Election Reflection – Civics 101 or Dear Mr. President

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Civics 101 is not something I would have expected to write for a President of the United States, but here we are – through the looking glass.
First, not receiving calls directly about citizens against DAPL doesn’t mean that everyone in the country is for it. In fact, I would hazard to guess that the President’s aides are not giving him the full picture of what’s going on in this country. More people are against it than are for it. In fact, this is the epitome of an example to show the President why we have conflict of interest laws. He should not be pushing forward on a pipeline that he will directly benefit from once it’s in place.

Second, you won’t receive phone calls if the phones at the White House switchboard are disconnected or turned off as has been reported.

Third, President Obama doesn’t like you. He’s just too polite to say it. You called him horrible things, said horrible things about his parents and his birth. He may forgive you, but I can guarantee he will not forget.

Fourth, and more importantly, there are Three Branches of Government. Three. There is a reason for that. It’s called checks and balances. They are co-equal. The Legislative Branch, ie. Congress, makes the laws. Watch Schoolhouse Rock’s How a Bill Becomes a Law. It will break it down into bite sized pieces for you. It can’t be more than three minutes. And they sing.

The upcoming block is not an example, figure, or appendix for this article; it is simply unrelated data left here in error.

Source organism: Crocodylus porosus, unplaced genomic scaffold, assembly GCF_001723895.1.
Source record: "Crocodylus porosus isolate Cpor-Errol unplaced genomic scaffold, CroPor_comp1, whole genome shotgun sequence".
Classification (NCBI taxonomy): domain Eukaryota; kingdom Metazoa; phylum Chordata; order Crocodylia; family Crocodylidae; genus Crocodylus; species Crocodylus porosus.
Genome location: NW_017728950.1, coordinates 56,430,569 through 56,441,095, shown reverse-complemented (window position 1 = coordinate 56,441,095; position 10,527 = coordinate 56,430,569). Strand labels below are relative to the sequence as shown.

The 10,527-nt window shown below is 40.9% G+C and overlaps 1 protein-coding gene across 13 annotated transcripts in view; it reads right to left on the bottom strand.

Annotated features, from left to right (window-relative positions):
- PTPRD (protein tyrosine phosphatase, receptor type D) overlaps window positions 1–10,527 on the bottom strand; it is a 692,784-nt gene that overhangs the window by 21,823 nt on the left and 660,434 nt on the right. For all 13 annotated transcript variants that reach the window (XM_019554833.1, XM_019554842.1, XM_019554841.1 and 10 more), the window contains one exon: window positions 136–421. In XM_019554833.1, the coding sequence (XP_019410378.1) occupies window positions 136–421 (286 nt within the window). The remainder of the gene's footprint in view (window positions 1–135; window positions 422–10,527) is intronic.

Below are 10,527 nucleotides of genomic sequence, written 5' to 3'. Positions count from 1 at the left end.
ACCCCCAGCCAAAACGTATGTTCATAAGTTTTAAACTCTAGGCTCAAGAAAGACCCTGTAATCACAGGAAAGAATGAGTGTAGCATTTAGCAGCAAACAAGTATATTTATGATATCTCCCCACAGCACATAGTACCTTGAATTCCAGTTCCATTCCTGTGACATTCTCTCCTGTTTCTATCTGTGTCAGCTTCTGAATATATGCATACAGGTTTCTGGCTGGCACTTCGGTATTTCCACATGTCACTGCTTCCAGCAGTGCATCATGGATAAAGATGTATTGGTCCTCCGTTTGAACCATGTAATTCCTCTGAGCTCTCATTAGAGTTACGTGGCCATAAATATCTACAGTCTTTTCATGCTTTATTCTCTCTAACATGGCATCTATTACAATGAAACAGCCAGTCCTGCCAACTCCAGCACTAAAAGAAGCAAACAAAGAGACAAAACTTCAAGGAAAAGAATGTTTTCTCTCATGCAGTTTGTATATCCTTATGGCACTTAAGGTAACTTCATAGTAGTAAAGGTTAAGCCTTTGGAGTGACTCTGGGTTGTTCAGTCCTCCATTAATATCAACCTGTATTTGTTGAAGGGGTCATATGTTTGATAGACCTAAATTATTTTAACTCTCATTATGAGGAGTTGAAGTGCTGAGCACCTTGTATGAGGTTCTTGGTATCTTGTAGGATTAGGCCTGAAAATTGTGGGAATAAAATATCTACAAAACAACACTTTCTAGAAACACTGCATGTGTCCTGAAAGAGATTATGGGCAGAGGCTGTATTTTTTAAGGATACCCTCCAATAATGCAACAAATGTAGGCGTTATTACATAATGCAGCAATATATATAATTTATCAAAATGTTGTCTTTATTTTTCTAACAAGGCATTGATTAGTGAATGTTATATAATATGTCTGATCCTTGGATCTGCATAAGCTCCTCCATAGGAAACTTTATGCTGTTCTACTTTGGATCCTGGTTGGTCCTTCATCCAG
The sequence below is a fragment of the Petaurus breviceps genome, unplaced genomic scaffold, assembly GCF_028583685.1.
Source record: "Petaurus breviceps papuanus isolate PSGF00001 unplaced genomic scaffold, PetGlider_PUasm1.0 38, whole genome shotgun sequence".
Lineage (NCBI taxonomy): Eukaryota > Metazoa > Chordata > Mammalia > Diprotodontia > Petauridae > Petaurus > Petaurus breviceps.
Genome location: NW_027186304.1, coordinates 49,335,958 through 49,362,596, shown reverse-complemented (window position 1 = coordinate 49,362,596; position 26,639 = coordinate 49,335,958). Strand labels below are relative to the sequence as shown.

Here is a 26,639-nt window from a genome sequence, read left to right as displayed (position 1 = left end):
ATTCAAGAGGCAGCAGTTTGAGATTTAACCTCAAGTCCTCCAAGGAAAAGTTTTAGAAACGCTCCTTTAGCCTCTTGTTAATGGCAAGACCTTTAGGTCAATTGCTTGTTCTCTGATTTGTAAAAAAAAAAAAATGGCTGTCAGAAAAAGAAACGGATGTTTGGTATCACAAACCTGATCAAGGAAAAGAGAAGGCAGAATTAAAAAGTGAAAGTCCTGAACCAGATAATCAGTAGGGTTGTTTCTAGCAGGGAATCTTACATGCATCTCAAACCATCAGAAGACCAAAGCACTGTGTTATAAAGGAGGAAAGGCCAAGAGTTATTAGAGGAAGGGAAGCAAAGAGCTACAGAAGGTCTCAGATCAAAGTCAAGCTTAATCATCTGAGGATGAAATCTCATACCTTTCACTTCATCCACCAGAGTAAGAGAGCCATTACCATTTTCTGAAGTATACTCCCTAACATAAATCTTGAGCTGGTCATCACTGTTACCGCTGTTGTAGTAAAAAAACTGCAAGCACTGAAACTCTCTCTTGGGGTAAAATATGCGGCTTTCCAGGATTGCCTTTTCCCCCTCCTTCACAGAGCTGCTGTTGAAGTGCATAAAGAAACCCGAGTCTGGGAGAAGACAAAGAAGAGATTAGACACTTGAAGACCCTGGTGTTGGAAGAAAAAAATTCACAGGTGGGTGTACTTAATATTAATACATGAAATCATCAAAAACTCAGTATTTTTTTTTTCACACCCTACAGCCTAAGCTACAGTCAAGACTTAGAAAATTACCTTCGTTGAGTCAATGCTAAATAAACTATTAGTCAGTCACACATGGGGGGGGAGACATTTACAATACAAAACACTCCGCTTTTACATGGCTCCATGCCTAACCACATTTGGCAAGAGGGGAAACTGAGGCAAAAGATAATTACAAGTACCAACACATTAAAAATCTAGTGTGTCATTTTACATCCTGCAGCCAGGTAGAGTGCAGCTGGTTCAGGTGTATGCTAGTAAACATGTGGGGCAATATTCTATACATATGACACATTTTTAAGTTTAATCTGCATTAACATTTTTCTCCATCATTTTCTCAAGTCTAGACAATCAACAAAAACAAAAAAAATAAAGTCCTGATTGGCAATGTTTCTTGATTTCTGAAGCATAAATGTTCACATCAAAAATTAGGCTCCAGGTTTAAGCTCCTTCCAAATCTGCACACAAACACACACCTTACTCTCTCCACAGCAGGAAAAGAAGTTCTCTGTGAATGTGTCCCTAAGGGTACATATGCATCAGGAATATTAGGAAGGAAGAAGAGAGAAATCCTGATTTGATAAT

The Executive Branch signs the laws. He or she makes suggestions, and sets the agenda, the priorities for the country. The whole country. Not just the rich, white folks.

The Judicial Branch keeps it all in order. They determine what is and isn’t Constitutional. Yes, they can overrule the President. In fact, that’s kind of their job.

You’re not the boss anymore.

We the people are.

I’d recommend brushing up on this handy document in its original or a transcript.

Or the interactive version.

Obama Book Club

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Continuing with our picks to the Obama Book Club, highlighted by this article from Entertainment Weekly, this week’s space goes to Washington: A Life by Ron Chernow.

I read this book right after reading his biography of Hamilton which was Lin-Manuel Miranda’s inspiration for his very popular Broadway msuical, Hamilton: An American Musical.

In both, I really enjoyed Chernow’s style and way of writing. Even as a fan of history, I sometimes find the reading of period writings to be a bit hard on the linguistics inside my head, but I didn’t find that in the Chernow books. In fact, it was strangely easy to imagine Hamilton and his contemporaries speaking and/or writing in hip-hop.

This biography of Founding Father, George Washington showed me a side of President Washington and his family that I hadn’t before seen or heard. It is by no means a simple read, but it is written in a way that is easy to understand. It held my interest throughout and I couldn’t put it down. It was one of those books that when finished, I wanted to read it again.

It has never been more important to recognize and know our history. Starting with the founding of our country as we look at our current global standing and the world around us.